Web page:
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Nanook

Getting to the data of the derrived class

10 posts in this topic

I have this issue that I never find a good solution for that I'm happy with.

Eg. for global states in my scenegraph I have a base GlobalState class that I derrive different states from. Then I store an array with GlobalState pointers in the nodes. Now since the derrived classes stores data I need a way to get to this data.

The different ways I know of is:
- Use cast. Either dynamic_cast (I never use this) or have a virtual function in base class that returns the type of the GlobalState and use static_cast based on this. I like working with this method as I get the concrete class, but since casts should be avoided I want to find another way of doing it.
- Have functions in the interface to get all the different data. This gets messy with lots of derrived classes and the base class needs to be altered for each added derrived
- Use the visitor pattern to get to the data. I like this as it is efficient and it uses clean features of c++, but I find it kind of messy too have lots of visitors.
- have some sort of structure with unions and a set of different types of data. This is ok, but If a derrived class wants to store a type that is not in the union this wont work.

Another case where I come into the same issue is with events. I have A base Event class and when I'm handeling the events I need to get to the data stored in the derrived event.. atm I'm solving this with the static cast method where I got some template magic and casts the event to the concrete type before I call the handle function.. void OnDerrivedEvent(DerrivedEvent& event);

So how do you solve these issues? Sugestions for other ways than the one I've listed? Should I design things differently? How?
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A little vague on exactly what you mean, but could you add virtual functions that act on the internal data as necessary? Or you could make these 'data' types abstract and give [i]them [/i]virtual functions.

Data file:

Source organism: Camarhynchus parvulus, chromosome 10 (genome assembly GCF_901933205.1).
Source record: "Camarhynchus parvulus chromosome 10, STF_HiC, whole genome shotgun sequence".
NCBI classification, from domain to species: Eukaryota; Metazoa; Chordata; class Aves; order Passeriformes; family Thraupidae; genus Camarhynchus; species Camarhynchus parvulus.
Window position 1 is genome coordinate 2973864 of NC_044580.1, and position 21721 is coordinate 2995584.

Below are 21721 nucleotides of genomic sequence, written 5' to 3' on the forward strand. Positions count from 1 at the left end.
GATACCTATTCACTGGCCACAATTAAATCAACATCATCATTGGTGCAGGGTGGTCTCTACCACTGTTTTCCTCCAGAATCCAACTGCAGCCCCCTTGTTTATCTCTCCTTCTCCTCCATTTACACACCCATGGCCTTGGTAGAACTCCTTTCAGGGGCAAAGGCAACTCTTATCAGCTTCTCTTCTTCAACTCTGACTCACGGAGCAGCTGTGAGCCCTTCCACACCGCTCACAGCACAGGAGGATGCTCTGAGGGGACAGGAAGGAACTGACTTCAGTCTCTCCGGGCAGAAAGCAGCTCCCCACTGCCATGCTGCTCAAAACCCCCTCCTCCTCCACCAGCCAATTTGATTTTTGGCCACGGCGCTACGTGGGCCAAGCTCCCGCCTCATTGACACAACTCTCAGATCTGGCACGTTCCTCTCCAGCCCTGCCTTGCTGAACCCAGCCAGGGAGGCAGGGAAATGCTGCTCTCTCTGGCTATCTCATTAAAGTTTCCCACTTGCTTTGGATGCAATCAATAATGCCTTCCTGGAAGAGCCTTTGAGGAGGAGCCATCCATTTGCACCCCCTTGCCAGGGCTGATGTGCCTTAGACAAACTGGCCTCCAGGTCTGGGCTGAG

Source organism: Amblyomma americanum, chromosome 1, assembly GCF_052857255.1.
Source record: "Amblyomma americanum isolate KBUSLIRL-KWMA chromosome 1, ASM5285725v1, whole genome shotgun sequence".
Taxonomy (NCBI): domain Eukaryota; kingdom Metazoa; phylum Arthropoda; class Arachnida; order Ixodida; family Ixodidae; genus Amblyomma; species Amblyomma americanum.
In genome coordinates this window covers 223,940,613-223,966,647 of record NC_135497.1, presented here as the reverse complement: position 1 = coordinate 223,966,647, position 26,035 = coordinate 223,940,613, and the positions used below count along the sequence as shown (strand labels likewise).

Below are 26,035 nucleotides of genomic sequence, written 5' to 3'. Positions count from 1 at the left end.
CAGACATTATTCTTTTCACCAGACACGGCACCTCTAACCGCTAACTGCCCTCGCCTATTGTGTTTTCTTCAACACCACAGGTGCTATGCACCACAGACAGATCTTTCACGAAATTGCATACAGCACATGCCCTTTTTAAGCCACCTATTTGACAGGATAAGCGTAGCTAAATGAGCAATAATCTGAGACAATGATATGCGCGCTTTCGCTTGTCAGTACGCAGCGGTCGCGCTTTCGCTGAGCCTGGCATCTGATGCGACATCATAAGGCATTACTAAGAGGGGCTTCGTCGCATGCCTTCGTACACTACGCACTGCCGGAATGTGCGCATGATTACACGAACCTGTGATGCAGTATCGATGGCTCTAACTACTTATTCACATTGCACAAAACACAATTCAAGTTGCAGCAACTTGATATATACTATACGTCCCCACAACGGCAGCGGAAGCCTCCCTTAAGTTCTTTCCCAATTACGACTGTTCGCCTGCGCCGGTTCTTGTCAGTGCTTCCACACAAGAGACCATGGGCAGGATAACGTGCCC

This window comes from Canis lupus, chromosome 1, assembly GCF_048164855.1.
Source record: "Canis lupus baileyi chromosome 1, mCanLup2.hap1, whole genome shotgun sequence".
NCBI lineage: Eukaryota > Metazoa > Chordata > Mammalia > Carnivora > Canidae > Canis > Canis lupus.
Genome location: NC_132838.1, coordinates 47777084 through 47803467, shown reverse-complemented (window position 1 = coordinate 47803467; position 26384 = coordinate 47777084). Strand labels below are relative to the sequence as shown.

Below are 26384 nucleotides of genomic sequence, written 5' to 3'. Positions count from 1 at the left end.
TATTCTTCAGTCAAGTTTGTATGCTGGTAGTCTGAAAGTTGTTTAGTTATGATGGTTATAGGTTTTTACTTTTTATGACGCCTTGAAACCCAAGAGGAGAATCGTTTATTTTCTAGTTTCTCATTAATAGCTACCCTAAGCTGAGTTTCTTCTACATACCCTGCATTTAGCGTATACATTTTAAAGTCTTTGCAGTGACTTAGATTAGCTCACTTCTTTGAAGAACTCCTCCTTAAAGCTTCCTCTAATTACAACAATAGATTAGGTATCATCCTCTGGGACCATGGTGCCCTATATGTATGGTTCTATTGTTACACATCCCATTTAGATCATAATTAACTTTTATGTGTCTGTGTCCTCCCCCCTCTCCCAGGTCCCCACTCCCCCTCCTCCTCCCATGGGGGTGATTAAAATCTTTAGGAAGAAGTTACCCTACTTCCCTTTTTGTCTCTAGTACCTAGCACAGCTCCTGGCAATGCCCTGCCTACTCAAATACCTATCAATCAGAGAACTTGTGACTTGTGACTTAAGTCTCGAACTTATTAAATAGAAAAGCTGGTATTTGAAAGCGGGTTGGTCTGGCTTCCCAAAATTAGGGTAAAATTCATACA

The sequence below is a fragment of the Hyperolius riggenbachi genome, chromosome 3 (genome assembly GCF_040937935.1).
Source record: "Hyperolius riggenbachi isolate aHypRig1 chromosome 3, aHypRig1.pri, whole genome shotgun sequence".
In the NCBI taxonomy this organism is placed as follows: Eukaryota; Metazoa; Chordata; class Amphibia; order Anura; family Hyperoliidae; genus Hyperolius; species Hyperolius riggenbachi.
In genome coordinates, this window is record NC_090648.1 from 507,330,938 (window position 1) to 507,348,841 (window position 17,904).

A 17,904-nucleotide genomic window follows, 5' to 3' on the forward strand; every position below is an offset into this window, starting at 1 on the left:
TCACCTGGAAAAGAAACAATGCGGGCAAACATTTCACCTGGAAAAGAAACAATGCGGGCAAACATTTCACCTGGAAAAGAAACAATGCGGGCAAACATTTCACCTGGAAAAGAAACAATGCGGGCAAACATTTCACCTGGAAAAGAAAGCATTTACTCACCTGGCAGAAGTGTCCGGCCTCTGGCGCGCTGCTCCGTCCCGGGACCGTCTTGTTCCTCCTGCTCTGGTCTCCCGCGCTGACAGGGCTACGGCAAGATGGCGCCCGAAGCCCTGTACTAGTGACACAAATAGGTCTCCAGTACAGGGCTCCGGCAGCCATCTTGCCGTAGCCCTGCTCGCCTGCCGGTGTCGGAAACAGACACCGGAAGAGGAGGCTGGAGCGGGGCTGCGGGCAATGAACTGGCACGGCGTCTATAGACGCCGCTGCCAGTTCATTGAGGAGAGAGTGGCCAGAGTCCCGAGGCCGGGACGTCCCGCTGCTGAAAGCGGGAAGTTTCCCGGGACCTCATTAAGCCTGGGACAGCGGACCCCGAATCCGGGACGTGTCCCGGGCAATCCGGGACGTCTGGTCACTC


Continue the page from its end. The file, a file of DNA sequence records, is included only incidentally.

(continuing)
Hard to give any more advice without seeing something that resembles your actual code.
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Okay, here's a stripped down version of the GlobalState example.

[CODE]
class GlobalState
{
enum
{
STATE_MATERIAL,
STATE_COUNT
};
}
class MaterialState : public GlobalState
{
public:
ColorRGBA& GetSomeColor()
{
return m_someColor;
}
private:
ColorRGBA m_someColor;
};
class SceneGraphNode
{
GlobalState* GetGlobalState(int i)
{
return states[i];
}
private:
GlobalState* states[STATE_COUNT];
};
void Draw(SceneGraphNode& node)
{
GlobalState* materialStateRef = node.GetGlobalState(STATE_MATERIAL);
//Need to use one of the methods described to get to the color data of the material.
}
[/CODE]
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Okay, heres a stripped down version of the GlobalState Example..

[CODE]
class GlobalState
{
enum
{
STATE_MATERIAL,
STATE_COUNT
};
}
class MaterialState : public GlobalState
{
public:
ColorRGBA& GetSomeColor()
{
return m_someColor;
}
private:
ColorRGBA m_someColor;
};
class SceneGraphNode
{
GlobalState* GetGlobalState(int i)
{
return states[i];
}
private:
GlobalState* states[STATE_COUNT];
};
void Draw(SceneGraphNode& node)
{
GlobalState* materialStateRef = node.GetGlobalState(STATE_MATERIAL);
//Need to use one of the methods described to get to the color data of the material.
}
[/CODE]
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Why doesn't SceneGraphNode just have a MaterialState member variable instead of the weird state array?
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Yeah I thought about that too.. but when adding new states it has to be added to the scenegraphnode.. also I have a function for propagating a state change down the scenegraph and with the array its easy to update all the child nodes.. with storing members for each of the states in the nodes I would have to add code to the propagation function for each new state I add to the system.. The idea is from David Eberlys 3d game engine architecture book..
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What does your propagation function look like? It's entirely possible that either templating or use a pointer to member argument can allow you to not have to special case every member variable. Alternately, give your SceneGraphNode a get MaterialState member function rather than needing to use the index to access it. The the getter does the cast and you can pretend it is a member variable for everything but the propagation function.